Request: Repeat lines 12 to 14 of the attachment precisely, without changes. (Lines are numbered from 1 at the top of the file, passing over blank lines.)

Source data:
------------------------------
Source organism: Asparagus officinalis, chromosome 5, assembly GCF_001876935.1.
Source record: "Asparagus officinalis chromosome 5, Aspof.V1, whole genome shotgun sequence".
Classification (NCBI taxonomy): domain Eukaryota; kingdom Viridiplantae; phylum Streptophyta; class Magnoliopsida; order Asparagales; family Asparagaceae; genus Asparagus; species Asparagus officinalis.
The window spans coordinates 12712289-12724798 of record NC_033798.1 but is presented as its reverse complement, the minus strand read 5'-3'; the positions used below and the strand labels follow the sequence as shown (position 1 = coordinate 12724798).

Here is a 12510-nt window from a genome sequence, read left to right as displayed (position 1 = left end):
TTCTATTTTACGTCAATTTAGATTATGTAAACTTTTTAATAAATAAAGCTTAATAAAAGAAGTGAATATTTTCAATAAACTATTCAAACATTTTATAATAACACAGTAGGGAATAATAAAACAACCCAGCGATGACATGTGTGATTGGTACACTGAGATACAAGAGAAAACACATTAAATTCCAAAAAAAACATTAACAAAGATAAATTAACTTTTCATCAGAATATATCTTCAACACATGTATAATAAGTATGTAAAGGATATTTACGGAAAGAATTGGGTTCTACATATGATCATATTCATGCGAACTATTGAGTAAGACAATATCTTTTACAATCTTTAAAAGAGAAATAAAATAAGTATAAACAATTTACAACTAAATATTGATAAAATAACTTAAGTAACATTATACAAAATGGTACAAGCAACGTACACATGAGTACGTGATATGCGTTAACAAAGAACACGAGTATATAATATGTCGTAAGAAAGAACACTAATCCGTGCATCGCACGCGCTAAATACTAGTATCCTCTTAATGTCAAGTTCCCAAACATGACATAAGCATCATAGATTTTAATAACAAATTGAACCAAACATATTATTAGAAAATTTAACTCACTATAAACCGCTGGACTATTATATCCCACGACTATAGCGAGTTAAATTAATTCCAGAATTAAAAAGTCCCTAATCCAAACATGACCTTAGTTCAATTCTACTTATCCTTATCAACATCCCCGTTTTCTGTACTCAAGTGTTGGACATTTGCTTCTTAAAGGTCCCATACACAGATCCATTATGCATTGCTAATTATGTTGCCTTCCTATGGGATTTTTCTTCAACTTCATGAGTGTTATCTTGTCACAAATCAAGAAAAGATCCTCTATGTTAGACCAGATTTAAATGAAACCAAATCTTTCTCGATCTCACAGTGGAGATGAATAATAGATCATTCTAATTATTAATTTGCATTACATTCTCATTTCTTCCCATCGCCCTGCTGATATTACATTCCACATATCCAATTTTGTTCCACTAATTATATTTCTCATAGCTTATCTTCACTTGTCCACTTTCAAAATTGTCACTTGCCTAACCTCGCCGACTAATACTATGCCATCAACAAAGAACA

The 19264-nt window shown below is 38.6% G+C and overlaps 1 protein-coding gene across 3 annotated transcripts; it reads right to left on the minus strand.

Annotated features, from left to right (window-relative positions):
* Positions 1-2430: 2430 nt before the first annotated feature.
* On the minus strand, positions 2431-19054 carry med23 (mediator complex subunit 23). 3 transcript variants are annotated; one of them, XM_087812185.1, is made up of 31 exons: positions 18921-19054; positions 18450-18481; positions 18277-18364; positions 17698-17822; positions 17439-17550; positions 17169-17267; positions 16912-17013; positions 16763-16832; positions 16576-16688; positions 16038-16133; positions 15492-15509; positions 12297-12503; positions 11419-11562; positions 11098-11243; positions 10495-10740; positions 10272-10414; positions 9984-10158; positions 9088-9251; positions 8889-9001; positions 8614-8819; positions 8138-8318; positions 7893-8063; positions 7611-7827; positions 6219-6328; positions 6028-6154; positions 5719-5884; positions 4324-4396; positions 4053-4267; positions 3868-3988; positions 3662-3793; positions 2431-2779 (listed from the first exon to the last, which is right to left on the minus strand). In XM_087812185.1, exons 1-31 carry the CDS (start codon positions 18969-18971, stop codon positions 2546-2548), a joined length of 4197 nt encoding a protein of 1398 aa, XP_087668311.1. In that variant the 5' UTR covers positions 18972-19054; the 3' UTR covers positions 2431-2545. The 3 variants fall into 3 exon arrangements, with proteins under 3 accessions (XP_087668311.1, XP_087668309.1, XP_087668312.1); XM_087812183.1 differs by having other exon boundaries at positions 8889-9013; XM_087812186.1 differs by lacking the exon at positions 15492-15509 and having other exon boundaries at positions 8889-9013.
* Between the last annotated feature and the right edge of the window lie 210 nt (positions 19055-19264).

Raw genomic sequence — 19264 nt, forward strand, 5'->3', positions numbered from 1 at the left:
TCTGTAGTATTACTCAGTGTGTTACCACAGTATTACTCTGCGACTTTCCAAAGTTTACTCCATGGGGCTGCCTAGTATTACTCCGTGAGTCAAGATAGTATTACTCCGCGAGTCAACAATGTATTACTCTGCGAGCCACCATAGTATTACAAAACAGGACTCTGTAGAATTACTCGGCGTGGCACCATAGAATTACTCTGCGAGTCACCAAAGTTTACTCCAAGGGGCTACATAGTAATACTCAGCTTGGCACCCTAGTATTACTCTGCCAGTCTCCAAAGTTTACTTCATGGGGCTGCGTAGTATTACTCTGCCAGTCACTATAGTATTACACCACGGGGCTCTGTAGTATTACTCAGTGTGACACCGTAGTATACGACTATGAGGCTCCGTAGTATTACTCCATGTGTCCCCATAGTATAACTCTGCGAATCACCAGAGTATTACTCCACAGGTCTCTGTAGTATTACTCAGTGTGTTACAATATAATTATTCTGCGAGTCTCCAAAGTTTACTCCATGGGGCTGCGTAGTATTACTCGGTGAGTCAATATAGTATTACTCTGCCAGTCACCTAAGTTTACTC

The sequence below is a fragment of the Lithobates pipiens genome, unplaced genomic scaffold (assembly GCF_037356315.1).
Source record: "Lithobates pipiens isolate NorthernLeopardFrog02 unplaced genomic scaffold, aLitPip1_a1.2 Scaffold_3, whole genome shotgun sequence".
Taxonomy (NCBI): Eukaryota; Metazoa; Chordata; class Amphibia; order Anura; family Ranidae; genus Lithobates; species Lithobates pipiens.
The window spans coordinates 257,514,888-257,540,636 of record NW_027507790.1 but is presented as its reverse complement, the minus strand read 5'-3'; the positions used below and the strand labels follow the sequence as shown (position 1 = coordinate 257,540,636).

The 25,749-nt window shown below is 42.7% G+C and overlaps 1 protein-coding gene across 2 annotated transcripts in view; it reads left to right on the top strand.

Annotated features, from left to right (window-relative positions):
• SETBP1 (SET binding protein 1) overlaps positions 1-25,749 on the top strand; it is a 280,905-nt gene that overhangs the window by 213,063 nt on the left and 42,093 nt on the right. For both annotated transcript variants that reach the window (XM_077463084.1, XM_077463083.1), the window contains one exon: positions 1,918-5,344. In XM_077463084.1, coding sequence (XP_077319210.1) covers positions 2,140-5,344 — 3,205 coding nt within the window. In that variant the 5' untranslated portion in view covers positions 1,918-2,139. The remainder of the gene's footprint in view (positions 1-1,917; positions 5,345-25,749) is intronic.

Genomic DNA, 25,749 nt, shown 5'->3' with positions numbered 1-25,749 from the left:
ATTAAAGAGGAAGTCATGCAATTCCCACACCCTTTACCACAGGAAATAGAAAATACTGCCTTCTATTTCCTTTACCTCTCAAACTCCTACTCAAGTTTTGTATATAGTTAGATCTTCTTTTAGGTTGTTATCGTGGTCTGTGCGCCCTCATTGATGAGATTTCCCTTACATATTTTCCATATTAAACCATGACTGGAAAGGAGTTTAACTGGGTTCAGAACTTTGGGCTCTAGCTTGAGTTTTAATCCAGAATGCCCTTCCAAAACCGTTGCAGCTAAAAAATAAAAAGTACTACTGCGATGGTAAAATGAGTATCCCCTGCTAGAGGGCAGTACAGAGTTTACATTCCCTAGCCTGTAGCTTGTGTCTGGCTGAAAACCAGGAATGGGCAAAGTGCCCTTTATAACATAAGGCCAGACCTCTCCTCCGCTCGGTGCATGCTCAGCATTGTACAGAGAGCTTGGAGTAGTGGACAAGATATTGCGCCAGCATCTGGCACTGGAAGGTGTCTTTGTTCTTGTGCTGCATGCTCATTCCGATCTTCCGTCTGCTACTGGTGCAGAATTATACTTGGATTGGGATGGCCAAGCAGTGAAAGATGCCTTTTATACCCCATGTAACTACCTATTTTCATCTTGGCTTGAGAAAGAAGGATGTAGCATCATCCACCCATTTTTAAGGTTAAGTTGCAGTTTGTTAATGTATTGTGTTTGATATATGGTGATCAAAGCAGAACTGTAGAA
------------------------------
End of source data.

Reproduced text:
Raw genomic sequence — 19264 nt, forward strand, 5'->3', positions numbered from 1 at the left:
TCTGTAGTATTACTCAGTGTGTTACCACAGTATTACTCTGCGACTTTCCAAAGTTTACTCCATGGGGCTGCCTAGTATTACTCCGTGAGTCAAGATAGTATTACTCCGCGAGTCAACAATGTATTACTCTGCGAGCCACCATAGTATTACAAAACAGGACTCTGTAGAATTACTCGGCGTGGCACCATAGAATTACTCTGCGAGTCACCAAAGTTTACTCCAAGGGGCTACATAGTAATACTCAGCTTGGCACCCTAGTATTACTCTGCCAGTCTCCAAAGTTTACTTCATGGGGCTGCGTAGTATTACTCTGCCAGTCACTATAGTATTACACCACGGGGCTCTGTAGTATTACTCAGTGTGACACCGTAGTATACGACTATGAGGCTCCGTAGTATTACTCCATGTGTCCCCATAGTATAACTCTGCGAATCACCAGAGTATTACTCCACAGGTCTCTGTAGTATTACTCAGTGTGTTACAATATAATTATTCTGCGAGTCTCCAAAGTTTACTCCATGGGGCTGCGTAGTATTACTCGGTGAGTCAATATAGTATTACTCTGCCAGTCACCTAAGTTTACTC

The sequence below is a fragment of the Lithobates pipiens genome, unplaced genomic scaffold (assembly GCF_037356315.1).